Although many of our customers use their storage shed for the standard bikes/lawnmowers/gardening tools storage, another popular storage use is for long-term survival.
There are many reasons to stock up on food, gear, and water. Fear of emergencies like: disruption in social/political order; natural disasters; anthropogenic disasters like chemical spills/nuclear release or war; collapse of society due to lack of resources; economic collapse; pandemic; or apocalypse, all give some the impetus to keep a storage shed fully stocked.
Top 10 Survival Food Storage Practices:
- 1. Common survivalist knowledge: “Buy what you eat, eat what you store.” Why not store what you eat in a storage shed?
- 2. Rotate based on longevity. The standard length of storage times depends on the food. Some foods will last up to six months or a year. Some will last up to 20/30 years. Typically, on hand for food storage are things like: whole grain wheat and rice (when properly packaged can last up to 30 years); beans; nuts; macaroni; dried fruits; potato flakes; oats; packaged freeze dried food; non-fat dried milk.
- 3. Label contents with expiration dates.
- 4. Use see through bins.
- 5. Package properly to extend longevity and protect from pests.
- 6. Use dry ice fumigation to protect from pests.
- 7. Stock up on MREs (Meals Ready to Eat). These come with an eight-year shelf life when stored between 33-50 degrees Fahrenheit.
- 8. To cover the basics, stock up on these 10 foods: rice, beans, cornmeal, lard, salt, white and brown sugar, and canned meat, fruit and veggies. Rotate regularly.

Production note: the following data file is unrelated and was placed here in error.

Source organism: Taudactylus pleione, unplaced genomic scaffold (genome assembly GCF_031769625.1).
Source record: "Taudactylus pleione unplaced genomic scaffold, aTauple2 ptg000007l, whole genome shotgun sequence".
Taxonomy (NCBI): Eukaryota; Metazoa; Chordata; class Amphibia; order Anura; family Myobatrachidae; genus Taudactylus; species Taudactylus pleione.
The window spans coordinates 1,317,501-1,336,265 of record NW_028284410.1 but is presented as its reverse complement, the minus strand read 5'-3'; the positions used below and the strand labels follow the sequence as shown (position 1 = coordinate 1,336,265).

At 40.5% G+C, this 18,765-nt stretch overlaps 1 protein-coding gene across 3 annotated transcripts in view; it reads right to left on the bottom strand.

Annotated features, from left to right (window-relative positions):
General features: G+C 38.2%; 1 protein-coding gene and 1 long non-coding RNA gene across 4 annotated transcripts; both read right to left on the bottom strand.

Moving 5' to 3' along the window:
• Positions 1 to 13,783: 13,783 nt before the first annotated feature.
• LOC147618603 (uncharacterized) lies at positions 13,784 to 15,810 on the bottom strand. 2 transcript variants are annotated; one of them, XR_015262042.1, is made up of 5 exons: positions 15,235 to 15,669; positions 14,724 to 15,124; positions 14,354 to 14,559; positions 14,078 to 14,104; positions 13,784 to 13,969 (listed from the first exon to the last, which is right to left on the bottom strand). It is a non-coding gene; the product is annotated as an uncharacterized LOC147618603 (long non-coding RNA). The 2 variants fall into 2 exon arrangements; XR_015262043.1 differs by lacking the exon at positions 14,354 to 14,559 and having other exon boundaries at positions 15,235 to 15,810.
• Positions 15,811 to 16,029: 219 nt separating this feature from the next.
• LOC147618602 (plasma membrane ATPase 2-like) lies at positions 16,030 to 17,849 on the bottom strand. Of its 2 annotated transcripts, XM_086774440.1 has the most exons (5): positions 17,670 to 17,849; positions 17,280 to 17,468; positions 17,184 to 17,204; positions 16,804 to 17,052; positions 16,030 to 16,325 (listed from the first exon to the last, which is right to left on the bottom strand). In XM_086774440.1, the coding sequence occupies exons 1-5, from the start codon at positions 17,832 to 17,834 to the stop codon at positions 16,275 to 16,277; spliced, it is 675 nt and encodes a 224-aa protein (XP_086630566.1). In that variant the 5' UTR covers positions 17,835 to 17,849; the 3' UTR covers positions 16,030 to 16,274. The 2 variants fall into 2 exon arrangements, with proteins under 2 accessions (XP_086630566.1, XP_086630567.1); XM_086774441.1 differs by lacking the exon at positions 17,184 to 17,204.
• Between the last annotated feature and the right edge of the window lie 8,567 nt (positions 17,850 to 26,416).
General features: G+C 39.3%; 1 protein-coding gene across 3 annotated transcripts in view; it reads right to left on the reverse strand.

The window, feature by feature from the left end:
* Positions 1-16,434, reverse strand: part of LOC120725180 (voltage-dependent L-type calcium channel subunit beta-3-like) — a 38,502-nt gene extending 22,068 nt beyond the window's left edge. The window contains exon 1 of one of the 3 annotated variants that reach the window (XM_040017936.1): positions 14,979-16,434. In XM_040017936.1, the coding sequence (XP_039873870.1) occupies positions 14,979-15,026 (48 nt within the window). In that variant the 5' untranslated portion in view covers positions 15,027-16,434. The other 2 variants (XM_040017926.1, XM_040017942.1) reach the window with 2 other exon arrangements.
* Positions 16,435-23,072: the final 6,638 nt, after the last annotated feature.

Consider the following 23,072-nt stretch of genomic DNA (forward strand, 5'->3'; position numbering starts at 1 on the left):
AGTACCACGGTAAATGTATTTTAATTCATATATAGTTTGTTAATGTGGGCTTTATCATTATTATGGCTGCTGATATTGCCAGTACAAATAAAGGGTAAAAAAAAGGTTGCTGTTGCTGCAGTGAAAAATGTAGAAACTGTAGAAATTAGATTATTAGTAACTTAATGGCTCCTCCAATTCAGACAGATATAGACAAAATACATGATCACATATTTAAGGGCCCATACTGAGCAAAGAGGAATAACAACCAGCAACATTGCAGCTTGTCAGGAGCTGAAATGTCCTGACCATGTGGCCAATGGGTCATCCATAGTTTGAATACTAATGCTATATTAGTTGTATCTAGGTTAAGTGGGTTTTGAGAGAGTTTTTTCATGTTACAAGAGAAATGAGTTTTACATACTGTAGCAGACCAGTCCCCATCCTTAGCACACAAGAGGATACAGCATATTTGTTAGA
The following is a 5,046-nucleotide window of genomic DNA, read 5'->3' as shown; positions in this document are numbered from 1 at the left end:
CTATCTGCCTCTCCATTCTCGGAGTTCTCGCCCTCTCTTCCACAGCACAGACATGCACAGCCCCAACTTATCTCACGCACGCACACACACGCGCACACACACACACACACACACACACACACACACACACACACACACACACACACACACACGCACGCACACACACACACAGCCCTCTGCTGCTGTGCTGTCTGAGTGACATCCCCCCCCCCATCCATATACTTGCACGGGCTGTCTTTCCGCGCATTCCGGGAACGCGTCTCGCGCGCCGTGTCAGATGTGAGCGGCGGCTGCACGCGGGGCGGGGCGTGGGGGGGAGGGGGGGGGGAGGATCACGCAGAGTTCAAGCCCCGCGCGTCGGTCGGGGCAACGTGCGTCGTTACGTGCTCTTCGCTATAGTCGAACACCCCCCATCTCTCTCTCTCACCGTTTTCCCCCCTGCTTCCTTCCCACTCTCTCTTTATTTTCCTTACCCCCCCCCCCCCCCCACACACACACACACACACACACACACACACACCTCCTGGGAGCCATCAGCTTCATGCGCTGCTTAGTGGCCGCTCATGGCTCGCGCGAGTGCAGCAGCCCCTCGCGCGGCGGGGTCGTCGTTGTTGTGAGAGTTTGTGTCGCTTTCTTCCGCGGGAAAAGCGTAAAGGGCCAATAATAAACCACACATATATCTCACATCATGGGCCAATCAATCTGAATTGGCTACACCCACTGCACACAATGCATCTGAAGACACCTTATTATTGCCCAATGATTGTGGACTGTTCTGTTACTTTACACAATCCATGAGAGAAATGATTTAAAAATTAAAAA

- 9. Stock up on at least one year’s supply of food.
- 10. Don’t store everything in one spot.
Store at least one gallon per person per day in a storage shed. National organizations like FEMA recommend that all people have at least a three day supply of water in case of emergency. But survivalists disagree with the three day rule and recommend a bare minimum of two-week supply, for drinking, cooking and nominal washing. Most recommend a several-month supply.
Water storage is simple enough. Clean some plastic or glass jugs thoroughly.
- 1. Sanitize with bleach or other preferred sanitation method.
- 2. Once you’ve sanitized, fill them up. You may wish to wear latex gloves to preserve your sanitation. Add two small drops of liquid chlorine bleach to each water jug.
- 3. Date the outside.
- 4. Store in cool dark place. Find a good spot in your shed underneath some shelves and in the coolest spot inside the shed.
- 5. Rotate every six months.
Other options for water storage include buying a 55 gallon food grade storage bin or buying commercially bottled water and storing it. Stored water should last easily for six months and potentially up to a year if stored properly.
Sheds can Store your Most Common Gear
Some of the most common gear that survivalists keep on hand can be stored in your storage shed and some may be stored in a bug out bag or cache kit.
- – Items for shelter – blankets, trash bags, thermals.
- – Fire-making – matches, flint and steel, magnifying glass, firewood.
- – Water – sterilizing tablets, filter, canteen.
- – Ways to forage for food – fish-hooks and line, snare wire, slingshot.
- – Cooking utensils – aluminum foil, cooking pot, can opener, utensils firewood.
- – Medical equipment – first-aid kit.
- – Tools – knives, Swiss army knife, machete.
- – Navigation – compass and topographical map of your area.
- – Light –flashlights, headlamps and batteries, oil lamps.
- – Ropes and cords – fishing line, dental floss.
- – Repairing materials – sewing kit, duct tape, crazy glue.
- – Protection – guns and ammunition, pepper spray, knives, clubs, bats, slingshots
- – Generator
- – Portable toilets
- – Baby supplies
- – Feminine hygiene supplies
- – Alcohol and chocolate
The lists could go on and on. There are several good survivalist websites that have more thorough information.
However, you store your items, be ready and be prepared!